Bad conversion rates negatively impact the effectiveness of advertising campaigns, making it much more expensive to acquire customers.

Revenue increases by 3.2% if you improve average loading speed from 4 to 2 seconds

We were surprised to discover that the impact of improvements in page load speed seem to be more significant for companies who already have fast websites.

As you can see in the graph below, the Increase of Revenue curve is steeper for faster sites. A steeper curve indicates that having a fast website gives all the more reason to optimize it further.

Merchants who sell cheaper products also seem to gain the most by optimizing their websites for page loading speed. As indicated by the graph below, improving page load speed appears to have a stronger effect on ecommerce sites with an average order value lower than $50.

What You Can Do to Increase Page Load Speed


A webpage contains many components of different types including Javascripts, stylesheets (CSS), images, video and audio. The time taken for a web browser to download everything it requires to show (or render) the page is the page load time.


  1. Minimize the number of apps that add Javascript to your site.
  2. Remove the remains of old unused apps from your HTML and their associated CSS and Javascript.
  3. Keep an eye on image sizes, especially in areas like a homepage slideshow or hero section of your site, ensuring that they’re sufficiently compressed. Use tools like Crush.pics to help you.
  4. Make sure all of the page components are hosted on fast web servers.
  5. Static components, such as Javascript, CSS and images, are those that load (are served) exactly the same to all of your visitors (in opposed to dynamic components). These can be hosted on a specialized, fast server network called a CDN (Content Delivery Network).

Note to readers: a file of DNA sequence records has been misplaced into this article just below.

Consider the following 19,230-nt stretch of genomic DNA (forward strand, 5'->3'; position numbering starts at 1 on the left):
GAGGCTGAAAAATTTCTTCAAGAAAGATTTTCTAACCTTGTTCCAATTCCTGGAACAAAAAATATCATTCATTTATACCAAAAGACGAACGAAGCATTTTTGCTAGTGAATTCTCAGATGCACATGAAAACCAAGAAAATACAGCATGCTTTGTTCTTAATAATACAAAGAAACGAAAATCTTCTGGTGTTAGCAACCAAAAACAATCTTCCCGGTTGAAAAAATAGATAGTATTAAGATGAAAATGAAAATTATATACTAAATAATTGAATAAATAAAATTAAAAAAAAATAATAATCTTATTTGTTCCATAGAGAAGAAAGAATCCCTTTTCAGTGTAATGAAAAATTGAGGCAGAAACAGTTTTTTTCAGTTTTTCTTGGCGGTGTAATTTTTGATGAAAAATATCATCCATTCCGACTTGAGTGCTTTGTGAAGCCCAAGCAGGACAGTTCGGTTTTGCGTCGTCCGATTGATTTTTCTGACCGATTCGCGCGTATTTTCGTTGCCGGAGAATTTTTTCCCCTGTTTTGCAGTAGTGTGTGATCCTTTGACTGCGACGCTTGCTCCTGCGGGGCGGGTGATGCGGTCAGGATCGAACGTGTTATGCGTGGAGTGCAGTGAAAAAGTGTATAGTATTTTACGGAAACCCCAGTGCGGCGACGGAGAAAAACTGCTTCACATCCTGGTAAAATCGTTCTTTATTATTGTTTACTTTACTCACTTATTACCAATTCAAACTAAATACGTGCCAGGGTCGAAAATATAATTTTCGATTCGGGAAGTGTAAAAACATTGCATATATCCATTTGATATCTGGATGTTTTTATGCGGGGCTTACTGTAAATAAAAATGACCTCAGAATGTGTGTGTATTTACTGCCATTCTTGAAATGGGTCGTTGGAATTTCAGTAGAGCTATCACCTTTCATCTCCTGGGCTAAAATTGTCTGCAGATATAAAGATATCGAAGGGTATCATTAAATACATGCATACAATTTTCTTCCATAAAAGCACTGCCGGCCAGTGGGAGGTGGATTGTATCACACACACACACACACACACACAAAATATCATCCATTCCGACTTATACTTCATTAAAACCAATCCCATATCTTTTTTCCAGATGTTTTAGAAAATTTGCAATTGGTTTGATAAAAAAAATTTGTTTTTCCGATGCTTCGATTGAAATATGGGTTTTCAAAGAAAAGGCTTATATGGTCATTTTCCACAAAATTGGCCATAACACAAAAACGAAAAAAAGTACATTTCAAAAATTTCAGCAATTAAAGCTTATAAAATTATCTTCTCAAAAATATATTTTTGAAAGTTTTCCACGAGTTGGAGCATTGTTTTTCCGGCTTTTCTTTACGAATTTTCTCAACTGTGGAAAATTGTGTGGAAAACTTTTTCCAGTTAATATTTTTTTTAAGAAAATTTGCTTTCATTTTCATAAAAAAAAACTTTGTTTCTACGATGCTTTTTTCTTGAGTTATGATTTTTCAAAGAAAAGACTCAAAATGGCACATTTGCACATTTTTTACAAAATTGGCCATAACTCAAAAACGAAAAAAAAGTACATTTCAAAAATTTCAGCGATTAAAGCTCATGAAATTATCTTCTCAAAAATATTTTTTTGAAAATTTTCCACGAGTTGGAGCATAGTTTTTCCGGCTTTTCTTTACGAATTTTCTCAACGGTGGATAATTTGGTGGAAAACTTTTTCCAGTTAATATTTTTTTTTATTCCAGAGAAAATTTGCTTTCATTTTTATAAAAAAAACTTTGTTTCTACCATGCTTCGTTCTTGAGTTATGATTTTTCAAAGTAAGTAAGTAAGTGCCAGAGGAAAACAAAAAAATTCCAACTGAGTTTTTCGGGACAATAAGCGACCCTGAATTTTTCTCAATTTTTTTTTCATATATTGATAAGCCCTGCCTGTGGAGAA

6. Make sure that above-the-fold information loads as quickly as possible. Use lazy loading for everything else.
  7. Measure the range of real-world load times by sampling your visitors using tools like Google Analytics > Behavior > Site speed.


Check to see if your site currently loads faster than the global mean (you can see this on your Compass dashboard or by using a website audit tool such as Plug In SEO). If your load time is worse than the mean, then work on optimizing your Javascript, CSS and HTML files.

Optimizing Javascript, CSS and HTML can be technically challenging even if you’re handy with HTML coding. Make a backup first, optimize it and test if your site works as usual. Then re-measure how your page speed has improved.

If you’ve implemented all of the best-practice suggestions here and your page speed is still slow, you’ll need to do some deeper analysis to determine where the bottlenecks are occurring.

Tools like YSlow and Google Page Speed Insights will help you in your analysis. However they require some technical knowledge of HTTP, HTML, Javascript and CSS.